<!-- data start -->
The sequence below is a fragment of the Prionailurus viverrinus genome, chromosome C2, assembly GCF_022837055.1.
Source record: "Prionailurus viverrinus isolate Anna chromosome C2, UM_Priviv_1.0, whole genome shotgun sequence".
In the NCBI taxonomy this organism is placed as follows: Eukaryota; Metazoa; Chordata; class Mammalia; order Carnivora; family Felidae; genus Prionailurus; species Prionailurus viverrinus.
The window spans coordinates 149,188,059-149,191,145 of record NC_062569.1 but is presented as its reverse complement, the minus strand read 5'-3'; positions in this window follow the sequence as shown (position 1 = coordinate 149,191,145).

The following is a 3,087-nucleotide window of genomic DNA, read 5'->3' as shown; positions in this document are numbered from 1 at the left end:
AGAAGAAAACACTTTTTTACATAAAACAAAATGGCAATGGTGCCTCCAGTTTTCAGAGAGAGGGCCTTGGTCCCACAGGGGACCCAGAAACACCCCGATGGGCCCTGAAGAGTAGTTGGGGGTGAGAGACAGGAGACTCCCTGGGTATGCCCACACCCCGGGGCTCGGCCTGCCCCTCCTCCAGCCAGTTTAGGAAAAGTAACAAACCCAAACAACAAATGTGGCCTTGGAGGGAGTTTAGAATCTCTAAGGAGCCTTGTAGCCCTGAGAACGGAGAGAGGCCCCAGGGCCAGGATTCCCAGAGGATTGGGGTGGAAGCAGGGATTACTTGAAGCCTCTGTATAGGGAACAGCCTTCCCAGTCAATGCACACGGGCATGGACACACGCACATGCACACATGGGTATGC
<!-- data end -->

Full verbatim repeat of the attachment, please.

The sequence below is a fragment of the Prionailurus viverrinus genome, chromosome C2, assembly GCF_022837055.1.
Source record: "Prionailurus viverrinus isolate Anna chromosome C2, UM_Priviv_1.0, whole genome shotgun sequence".
In the NCBI taxonomy this organism is placed as follows: Eukaryota; Metazoa; Chordata; class Mammalia; order Carnivora; family Felidae; genus Prionailurus; species Prionailurus viverrinus.
The window spans coordinates 149,188,059-149,191,145 of record NC_062569.1 but is presented as its reverse complement, the minus strand read 5'-3'; positions in this window follow the sequence as shown (position 1 = coordinate 149,191,145).

The following is a 3,087-nucleotide window of genomic DNA, read 5'->3' as shown; positions in this document are numbered from 1 at the left end:
AGAAGAAAACACTTTTTTACATAAAACAAAATGGCAATGGTGCCTCCAGTTTTCAGAGAGAGGGCCTTGGTCCCACAGGGGACCCAGAAACACCCCGATGGGCCCTGAAGAGTAGTTGGGGGTGAGAGACAGGAGACTCCCTGGGTATGCCCACACCCCGGGGCTCGGCCTGCCCCTCCTCCAGCCAGTTTAGGAAAAGTAACAAACCCAAACAACAAATGTGGCCTTGGAGGGAGTTTAGAATCTCTAAGGAGCCTTGTAGCCCTGAGAACGGAGAGAGGCCCCAGGGCCAGGATTCCCAGAGGATTGGGGTGGAAGCAGGGATTACTTGAAGCCTCTGTATAGGGAACAGCCTTCCCAGTCAATGCACACGGGCATGGACACACGCACATGCACACATGGGTATGC